In US, new coalition takes aim at global water problems

Water security efforts around the globe have won more than $500 million in cash and kind from a group of U.S. public, private and nongovernmental organizations.

The commitment came from the 41 members of the U.S. Water Partnership, an initiative first announced March 22, 2012, by U.S. Secretary of State Hillary Clinton.

The biggest pledges were courtesy of World Vision, with $400 million in project support, and the Overseas Private Investment Corp., which plans to invest no less than $150 million in desalination, distribution infrastructure and other critical water issues in the next one to two years.

The announcement on the partnership’s pledge happened in Rio, where on Jun 18, 45 CEOs from some of the world’s largest companies declared water security their strategic priority.

Back in the United States, 33 NGOs urged the House Foreign Committee and the full House to immediately pass a bill designed to improve the way the U.S. Agency for International Development coordinate and implement water and sanitation programs.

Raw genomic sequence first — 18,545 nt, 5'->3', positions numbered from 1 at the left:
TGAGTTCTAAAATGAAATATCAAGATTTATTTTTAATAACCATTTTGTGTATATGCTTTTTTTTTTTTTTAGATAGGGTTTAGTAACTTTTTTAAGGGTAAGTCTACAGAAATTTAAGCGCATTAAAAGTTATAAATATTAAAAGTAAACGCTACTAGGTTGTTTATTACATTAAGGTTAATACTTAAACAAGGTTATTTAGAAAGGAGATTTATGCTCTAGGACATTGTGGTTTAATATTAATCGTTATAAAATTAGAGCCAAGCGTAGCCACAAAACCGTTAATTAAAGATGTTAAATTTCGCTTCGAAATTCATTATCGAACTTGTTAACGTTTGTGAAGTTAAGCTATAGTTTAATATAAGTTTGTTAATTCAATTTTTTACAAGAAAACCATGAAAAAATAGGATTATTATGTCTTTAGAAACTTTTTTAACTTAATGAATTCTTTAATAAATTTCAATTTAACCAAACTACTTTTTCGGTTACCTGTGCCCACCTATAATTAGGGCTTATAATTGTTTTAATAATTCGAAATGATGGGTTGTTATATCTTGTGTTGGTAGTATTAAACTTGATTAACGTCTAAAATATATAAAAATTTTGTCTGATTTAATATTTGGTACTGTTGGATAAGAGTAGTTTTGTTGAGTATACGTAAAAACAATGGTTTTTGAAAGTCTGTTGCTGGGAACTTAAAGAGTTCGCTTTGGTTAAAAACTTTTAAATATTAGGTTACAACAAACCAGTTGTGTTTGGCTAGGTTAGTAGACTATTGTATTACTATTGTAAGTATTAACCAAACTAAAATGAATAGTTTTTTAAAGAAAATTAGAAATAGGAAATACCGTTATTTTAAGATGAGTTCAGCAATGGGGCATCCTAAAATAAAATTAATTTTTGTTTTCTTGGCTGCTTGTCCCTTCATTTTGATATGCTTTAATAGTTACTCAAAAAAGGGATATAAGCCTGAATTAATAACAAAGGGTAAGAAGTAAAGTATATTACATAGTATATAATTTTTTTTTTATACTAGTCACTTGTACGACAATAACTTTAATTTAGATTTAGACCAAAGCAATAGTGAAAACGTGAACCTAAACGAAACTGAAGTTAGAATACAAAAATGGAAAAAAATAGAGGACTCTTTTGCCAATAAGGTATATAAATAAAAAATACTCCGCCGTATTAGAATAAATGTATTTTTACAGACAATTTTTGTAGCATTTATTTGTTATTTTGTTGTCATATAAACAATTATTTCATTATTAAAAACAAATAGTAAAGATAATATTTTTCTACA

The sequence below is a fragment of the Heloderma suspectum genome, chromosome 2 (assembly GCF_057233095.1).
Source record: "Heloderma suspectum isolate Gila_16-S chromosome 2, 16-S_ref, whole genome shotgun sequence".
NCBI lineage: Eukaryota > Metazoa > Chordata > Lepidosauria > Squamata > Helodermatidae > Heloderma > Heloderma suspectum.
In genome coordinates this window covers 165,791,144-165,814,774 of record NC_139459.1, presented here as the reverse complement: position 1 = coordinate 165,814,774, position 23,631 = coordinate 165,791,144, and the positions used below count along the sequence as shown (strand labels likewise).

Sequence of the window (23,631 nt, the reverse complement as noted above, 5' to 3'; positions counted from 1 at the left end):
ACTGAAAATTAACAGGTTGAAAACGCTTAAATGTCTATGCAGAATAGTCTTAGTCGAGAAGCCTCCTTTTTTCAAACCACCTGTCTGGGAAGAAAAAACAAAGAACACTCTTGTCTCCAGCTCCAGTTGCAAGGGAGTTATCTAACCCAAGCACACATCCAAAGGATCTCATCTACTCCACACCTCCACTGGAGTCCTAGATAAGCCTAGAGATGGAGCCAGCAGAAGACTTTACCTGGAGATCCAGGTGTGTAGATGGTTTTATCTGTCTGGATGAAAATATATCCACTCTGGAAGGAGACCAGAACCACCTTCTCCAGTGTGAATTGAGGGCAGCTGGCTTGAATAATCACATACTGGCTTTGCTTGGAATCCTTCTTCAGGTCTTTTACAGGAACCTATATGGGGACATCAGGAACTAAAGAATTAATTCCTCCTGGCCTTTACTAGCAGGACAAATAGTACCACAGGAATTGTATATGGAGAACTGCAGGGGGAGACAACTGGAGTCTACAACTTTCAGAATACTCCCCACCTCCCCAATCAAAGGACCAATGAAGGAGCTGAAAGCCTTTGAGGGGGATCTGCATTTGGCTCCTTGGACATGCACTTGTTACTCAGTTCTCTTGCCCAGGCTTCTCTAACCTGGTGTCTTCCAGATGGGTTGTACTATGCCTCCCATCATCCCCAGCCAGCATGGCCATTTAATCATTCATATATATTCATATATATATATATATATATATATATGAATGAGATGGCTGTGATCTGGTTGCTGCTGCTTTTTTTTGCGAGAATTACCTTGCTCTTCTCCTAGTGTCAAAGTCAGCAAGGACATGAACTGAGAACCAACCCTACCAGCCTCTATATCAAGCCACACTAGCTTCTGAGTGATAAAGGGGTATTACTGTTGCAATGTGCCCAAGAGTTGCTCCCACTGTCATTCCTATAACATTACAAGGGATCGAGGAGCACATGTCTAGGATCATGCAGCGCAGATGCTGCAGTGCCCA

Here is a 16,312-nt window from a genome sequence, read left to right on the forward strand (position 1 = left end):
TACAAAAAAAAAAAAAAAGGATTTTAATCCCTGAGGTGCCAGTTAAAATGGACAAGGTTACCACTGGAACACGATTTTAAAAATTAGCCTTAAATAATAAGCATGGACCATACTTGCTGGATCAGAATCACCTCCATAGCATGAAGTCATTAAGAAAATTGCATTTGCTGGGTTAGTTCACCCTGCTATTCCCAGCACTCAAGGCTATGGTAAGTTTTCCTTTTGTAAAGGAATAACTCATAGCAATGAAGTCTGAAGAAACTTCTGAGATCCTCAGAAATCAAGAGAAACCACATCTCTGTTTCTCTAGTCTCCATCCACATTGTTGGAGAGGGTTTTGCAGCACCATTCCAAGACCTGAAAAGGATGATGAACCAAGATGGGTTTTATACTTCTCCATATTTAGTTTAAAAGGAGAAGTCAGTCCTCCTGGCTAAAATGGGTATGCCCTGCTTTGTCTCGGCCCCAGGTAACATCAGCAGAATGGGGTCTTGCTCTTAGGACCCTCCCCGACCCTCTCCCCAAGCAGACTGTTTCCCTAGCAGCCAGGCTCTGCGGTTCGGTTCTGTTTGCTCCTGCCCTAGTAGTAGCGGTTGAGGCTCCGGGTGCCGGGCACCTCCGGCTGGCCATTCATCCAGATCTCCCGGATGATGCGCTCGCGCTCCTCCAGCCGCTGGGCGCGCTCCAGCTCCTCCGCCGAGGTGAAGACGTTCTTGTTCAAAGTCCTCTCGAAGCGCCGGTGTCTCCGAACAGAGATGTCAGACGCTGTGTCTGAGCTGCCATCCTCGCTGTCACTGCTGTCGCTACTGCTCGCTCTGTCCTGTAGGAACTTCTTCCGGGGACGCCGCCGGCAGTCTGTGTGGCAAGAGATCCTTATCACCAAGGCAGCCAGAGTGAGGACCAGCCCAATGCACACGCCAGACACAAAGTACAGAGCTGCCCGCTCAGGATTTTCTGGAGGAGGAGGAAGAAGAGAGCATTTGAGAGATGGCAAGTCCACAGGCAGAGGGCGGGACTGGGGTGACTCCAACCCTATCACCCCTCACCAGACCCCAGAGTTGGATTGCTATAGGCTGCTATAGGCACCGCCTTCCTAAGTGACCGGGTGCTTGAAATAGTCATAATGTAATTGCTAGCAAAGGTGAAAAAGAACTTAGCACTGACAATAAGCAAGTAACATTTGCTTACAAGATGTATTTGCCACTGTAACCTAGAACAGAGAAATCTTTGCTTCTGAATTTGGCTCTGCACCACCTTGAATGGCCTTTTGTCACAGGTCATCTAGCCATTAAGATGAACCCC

HR 3658, or the Senator Paul Simon Water for the World Act of 2012, has a counterpart version in the Senate and it was approved June 19 by the Senate Foreign Relations Committee.

“HR 3658, like its companion S.641, has strong bipartisan support, does not seek new funds, and builds on decades of successful US‐led programs to make even better use of existing resources,” the NGOs wrote in a letter dated June 20. “This is the year to ensure that the bill becomes law.”

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About the author

  • Eliza Villarino

    Eliza Villarino currently manages one of today’s leading publications on humanitarian aid, global health and international development, the weekly GDB. At Devex, she has helped grow a global newsroom, with talented journalists from major development hubs such as Washington, D.C, London and Brussels. She regularly writes about innovations in global development.